On Sunday night I talked a little to Jerry before the Episode came on about boot camp.
"I took a train from Providence with about maybe twenty other guys. We got down to Washington DC and got off there. We were herded to another area where a Coastliner was waiting for us. Everyone on that train was headed to Parris Island.
Upon arrival we were met by Master Gunnery Sgt. Lou Diamond." With a gleeful laugh and hand gesture Jerry said" Oh yeah that was something else. 'We were useless, the worst excuse for Marine recruits he had ever seen in his career. 'They were just trying to break us down. Which they did. But there was a purpose for it. It probably helped save a lot of Marines in combat. If they said go you just went. It was automatic. We were well trained."
People have to move as one in combat but you still can't shake the feeling of fear. In reading some books on combat in World War two it was felt by a lot of doctors that men could only endure sustained combat for about a month. It would begin to take a toll. What these Marines went through was pretty tough combat.
We see Sledge lose his LT. very shortly. During the night the Japanese began to infiltrate into the Marine lines. One guy got out of his fox hole and was killed. Master Sgt. Holt dresses down his Marines and tells them this is what happens when you leave your fox hole at night.
Jerry commented "Yeah, you didn't leave your fox hole. The night was tough because your eyes played tricks on you. The least little noise and the whole line would open up and it was tough to hear the cease fire being called. One night I got delayed out in front of the lines with my Lt. while scouting. We didn't dare cross back into our lines."
Well I said how about all those World War Two movies where they said hey who plays for the Yankees?
"Oh my God that was BS. You didn't say a word. You just stayed where you were and hoped you didn't run into the Japanese. Any noise would have brought a response from our lines. No such thing as friendly fire. My Lt. and I stayed out there all night. I was dying for a cigarette. Then the Japanese were crawling by us. At one point I could have reached out and touched them. I was dying for a cigarette." Then he starts laughing and says; We got through the night and then came back into the lines at daybreak. No big deal."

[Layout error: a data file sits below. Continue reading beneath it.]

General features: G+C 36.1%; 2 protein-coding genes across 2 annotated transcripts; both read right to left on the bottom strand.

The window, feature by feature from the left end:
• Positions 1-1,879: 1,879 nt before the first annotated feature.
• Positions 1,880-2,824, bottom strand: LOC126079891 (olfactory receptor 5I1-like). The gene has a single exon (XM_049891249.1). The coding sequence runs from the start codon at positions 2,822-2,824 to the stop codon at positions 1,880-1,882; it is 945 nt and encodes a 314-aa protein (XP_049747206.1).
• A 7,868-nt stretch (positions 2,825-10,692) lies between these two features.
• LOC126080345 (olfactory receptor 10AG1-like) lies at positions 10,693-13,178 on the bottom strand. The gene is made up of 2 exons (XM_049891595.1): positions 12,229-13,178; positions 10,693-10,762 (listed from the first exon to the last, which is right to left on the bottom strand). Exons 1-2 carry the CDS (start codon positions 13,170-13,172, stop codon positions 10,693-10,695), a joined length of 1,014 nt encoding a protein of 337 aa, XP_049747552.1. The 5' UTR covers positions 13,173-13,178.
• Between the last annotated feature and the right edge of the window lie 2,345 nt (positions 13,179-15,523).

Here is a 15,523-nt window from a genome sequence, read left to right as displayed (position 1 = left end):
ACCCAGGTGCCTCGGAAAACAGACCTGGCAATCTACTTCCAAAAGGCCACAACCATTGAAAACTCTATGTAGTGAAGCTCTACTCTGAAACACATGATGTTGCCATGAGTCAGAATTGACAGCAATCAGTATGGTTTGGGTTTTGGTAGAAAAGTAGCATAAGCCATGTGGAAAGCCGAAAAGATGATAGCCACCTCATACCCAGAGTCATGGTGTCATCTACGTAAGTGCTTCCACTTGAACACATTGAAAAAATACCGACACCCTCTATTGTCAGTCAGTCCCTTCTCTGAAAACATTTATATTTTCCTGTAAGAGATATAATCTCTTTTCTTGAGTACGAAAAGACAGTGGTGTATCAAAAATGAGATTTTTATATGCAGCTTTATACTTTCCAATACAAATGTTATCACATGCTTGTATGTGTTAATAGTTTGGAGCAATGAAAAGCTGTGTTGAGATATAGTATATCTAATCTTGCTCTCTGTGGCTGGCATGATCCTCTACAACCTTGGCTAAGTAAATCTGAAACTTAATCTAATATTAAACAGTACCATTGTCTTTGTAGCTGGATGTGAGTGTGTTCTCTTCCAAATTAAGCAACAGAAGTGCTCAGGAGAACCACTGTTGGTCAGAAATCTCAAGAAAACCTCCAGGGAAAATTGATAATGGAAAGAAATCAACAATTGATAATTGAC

No big deal? Ah Okay. I think that would be described as an underwear changing event.
At one point while the Marines are moving up through the the hills into the Japanese lines and a guy has to relieve himself. He walks over to a cave entrance. As soon as he gets his pants down he is charged by a Japanese soldier. The Marine shoots the Japanese soldier and begins to make a tactical retrograde. (Unassessing the area some might call it.) Jerry begins laughing hysterically along with the Maines on the show as another Jap chases the Marine who is still trying to get his pants up. Finally the Japanese soldier is shot and the Marine is pulling up his pants hollering at his fellow marines for taking so long to shoot the Jap.
Jerry is still laughing clearly he has been reminded of something.
"On Iwo this guy was squatting down relieving himself. All of a sudden the enemy opened up on him. He started running with his pants at half mast and I just started laughing. Then I was howling. It was a good thing the guy was altittle further down and the Japs were shooting. Otherwise he'd have probably come over and beat the sh*& out of me. I was laughing so hard I wouldn't have been able to defend myself. Oh God that was funny." Jerry gives that classic grin and shakes his head.
As the Marines are moving up further into the hills they call for the CO. He passes up to the front. A short moment later and gunfire breaks out in the same direction the CO was heading. The word passes down that the Captain was killed. The Marines are clearly hit hard by the loss of the Captain.
I commented that it must have been hard losing a good officer.
"Yes it was hard. It was hard losing a friend. It ah... it was just hard, you know. You get to know these guys and we were like brothers. The loss was hard. You never knew when it would happen. But you did your job. We had to keep going."
The episode ends with the Sledge and his fellow Marines being returned to the rear area and being greeted by Red Cross workers giving them Orange Juice.
The episode also covered Basilone on the Bond tour and getting antsy to be back in the Corps.
Jerry again just shakes his head.
"I don't know why he went back. I had seen enough after Saipan and Tinian. After Iwo I just know my luck would have run out. We were suppose to hit the island of Honsho. It was a home Island. I was pretty sure I was going to get hit." Jerry gives a shrug of the shoulders and stares at the television with a very resigned look. "We had lost a lot of guys. The odds were against me."
Jerry gave the episode an overall great rating saying it had that mix of combat and life as a Marine.
We were getting together this Sunday for a big gathering of Jerry's Marine Corps buddies from Providence Police Marines. However it has been postponed to to the last episode when we can gather everyone and head for Chow and them back to view the last episode with Jerry.
Stay tuned to WPRI Channel 12 with Walt Buteau, Jerry and his son Steve Sherlock for "Street Stories."
" My answer as to why the Marines get the toughest jobs is because the average Leatherneck is a much better fighter. He has far much more guts, courage and better officers... These boys out here have pride in the Marine Corps and fight to the end no matter what the cost.
2nd Lt. Richard Kennard USMC, Peleliu, World War Two